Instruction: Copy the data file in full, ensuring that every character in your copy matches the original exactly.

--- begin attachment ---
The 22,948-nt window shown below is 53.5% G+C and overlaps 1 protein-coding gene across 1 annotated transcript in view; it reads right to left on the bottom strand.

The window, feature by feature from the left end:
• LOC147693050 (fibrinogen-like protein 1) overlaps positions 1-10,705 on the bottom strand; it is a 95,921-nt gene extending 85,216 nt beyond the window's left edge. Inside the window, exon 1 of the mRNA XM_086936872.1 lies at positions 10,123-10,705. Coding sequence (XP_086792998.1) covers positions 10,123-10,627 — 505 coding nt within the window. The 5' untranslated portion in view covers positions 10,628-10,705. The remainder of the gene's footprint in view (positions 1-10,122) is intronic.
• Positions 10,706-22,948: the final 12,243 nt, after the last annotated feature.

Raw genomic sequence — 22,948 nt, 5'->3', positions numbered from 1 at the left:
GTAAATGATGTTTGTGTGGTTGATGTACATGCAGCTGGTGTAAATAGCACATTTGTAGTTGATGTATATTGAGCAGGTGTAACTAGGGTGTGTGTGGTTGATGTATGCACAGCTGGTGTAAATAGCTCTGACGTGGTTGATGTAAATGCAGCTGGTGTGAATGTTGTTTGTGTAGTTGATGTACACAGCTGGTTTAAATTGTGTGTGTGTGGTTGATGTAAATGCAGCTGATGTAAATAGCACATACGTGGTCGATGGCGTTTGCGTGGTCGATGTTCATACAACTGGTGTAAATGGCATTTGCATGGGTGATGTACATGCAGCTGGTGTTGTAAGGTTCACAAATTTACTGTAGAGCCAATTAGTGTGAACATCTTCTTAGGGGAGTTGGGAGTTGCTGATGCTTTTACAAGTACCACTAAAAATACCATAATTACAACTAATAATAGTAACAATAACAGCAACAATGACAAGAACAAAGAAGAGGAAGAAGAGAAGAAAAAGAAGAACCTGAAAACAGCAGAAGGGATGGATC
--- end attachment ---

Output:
The 22,948-nt window shown below is 53.5% G+C and overlaps 1 protein-coding gene across 1 annotated transcript in view; it reads right to left on the bottom strand.

The window, feature by feature from the left end:
• LOC147693050 (fibrinogen-like protein 1) overlaps positions 1-10,705 on the bottom strand; it is a 95,921-nt gene extending 85,216 nt beyond the window's left edge. Inside the window, exon 1 of the mRNA XM_086936872.1 lies at positions 10,123-10,705. Coding sequence (XP_086792998.1) covers positions 10,123-10,627 — 505 coding nt within the window. The 5' untranslated portion in view covers positions 10,628-10,705. The remainder of the gene's footprint in view (positions 1-10,122) is intronic.
• Positions 10,706-22,948: the final 12,243 nt, after the last annotated feature.

Raw genomic sequence — 22,948 nt, 5'->3', positions numbered from 1 at the left:
GTAAATGATGTTTGTGTGGTTGATGTACATGCAGCTGGTGTAAATAGCACATTTGTAGTTGATGTATATTGAGCAGGTGTAACTAGGGTGTGTGTGGTTGATGTATGCACAGCTGGTGTAAATAGCTCTGACGTGGTTGATGTAAATGCAGCTGGTGTGAATGTTGTTTGTGTAGTTGATGTACACAGCTGGTTTAAATTGTGTGTGTGTGGTTGATGTAAATGCAGCTGATGTAAATAGCACATACGTGGTCGATGGCGTTTGCGTGGTCGATGTTCATACAACTGGTGTAAATGGCATTTGCATGGGTGATGTACATGCAGCTGGTGTTGTAAGGTTCACAAATTTACTGTAGAGCCAATTAGTGTGAACATCTTCTTAGGGGAGTTGGGAGTTGCTGATGCTTTTACAAGTACCACTAAAAATACCATAATTACAACTAATAATAGTAACAATAACAGCAACAATGACAAGAACAAAGAAGAGGAAGAAGAGAAGAAAAAGAAGAACCTGAAAACAGCAGAAGGGATGGATC